Pope Benedict could face lawsuits over Church abuse, says UK-based Australian human rights lawyer Geoffrey Robertson


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I thank Rick Springer for this link.

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I wonder if Benedict’s retirement check will be enough to cover expenses of a civil lawyer plus victims’ settlement costs [FJD].

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Pope Benedict could face lawsuits over Church abuse, says Robertson

Australian human rights lawyer Geoffrey Robertson says Pope Benedict XVI could face legal action from victims of sexual abuse by Catholic priests following his retirement.

By Thomas Jones on 28 February, 2013 12:26 pm in FeatureUK Australian News / no comments


He will still wear the white robes, still be addressed as ‘Your Holiness’ and still live in the Vatican city-State, with a view of the dome of St Peter’s Basilica. But when his retirement becomes official later today Pope Benedict XVI will lose one important entitlement.

As Head of State, Pope Benedict has absolute immunity from legal action. When he becomes ‘Emeritus Pope’ that immunity will wither away, leaving him open to potential legal action.

UK-based Australian human rights lawyer Geoffrey Robertson predicts “that some victims of priests whom he (Pope Benedict) has refused to defrock, and who have gone on to commit crimes against those victims, may seek to sue him for damages for negligence.”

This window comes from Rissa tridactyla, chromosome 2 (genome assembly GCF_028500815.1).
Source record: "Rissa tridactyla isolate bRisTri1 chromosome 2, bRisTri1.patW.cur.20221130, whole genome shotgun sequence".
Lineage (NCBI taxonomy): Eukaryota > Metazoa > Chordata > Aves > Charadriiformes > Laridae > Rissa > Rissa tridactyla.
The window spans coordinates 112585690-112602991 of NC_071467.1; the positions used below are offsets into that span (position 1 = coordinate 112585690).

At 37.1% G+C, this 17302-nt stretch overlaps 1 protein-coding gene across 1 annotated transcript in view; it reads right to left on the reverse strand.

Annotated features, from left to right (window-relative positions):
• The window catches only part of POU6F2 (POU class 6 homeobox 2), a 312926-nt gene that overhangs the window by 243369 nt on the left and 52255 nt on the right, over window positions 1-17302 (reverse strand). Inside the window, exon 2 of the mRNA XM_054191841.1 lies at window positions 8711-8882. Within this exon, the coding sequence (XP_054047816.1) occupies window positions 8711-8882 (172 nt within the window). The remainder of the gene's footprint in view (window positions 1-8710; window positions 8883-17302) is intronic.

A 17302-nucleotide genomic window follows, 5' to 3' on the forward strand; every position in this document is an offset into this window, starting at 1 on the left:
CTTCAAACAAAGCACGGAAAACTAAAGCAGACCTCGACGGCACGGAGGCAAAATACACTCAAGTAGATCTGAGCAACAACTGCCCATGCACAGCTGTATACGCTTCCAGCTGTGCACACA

Mr Robertson made the comments in relation to Pope Benedict’s response to cases of child sexual abuse in the Catholic Church.

From 1981 to 2005, Cardinal Ratzinger (Pope Benedict), was the Prefect of the Congregation for the Doctrine of the Faith, the Vatican body that is tasked to maintain and defend the integrity of faith and to examine and proscribe false doctrines.

As the Vatican’s Chief Enforcer Robertson says Pope Benedict failed to deal adequately with priests who were accused of sexually abusing children.

In The Case of the Pope: Vatican Accountability for Human Rights Abuse, a 2010 book by Robertson, he suggests Pope Benedict is guilty of protecting paedophiles. He alleges that the church swore victims to secrecy and moved perpetrators who were likely to reoffend to positions within the church where they had access to children.

Robertson believes this constitutes the crime of assisting underage sex, and suggests Cardinal Ratzinger had approved this policy up until to November 2002.

As his time as Head of the Catholic Church nears an end, Robertson has said that Pope Benedict “will be remembered for turning a blind eye to the abuse of over 100,000 young children by paedophile priests.”

Robertson has also recommended that Pope Benedict’s replacement look to the findings of Australia’s Royal Commission into child sexual abuse.

“It may be that the Australian royal commission will recommend a law that prevents a child being confirmed in a religion until they are 14.

“That seems to me a sensible way of reducing the dangers to children. And it is a way the new Pope might even grasp,” said Robertson.

The Royal Commission into Child Sexual Abuse will submit an interim report is to be 30 June 2014, with the final report expected by December 2015.


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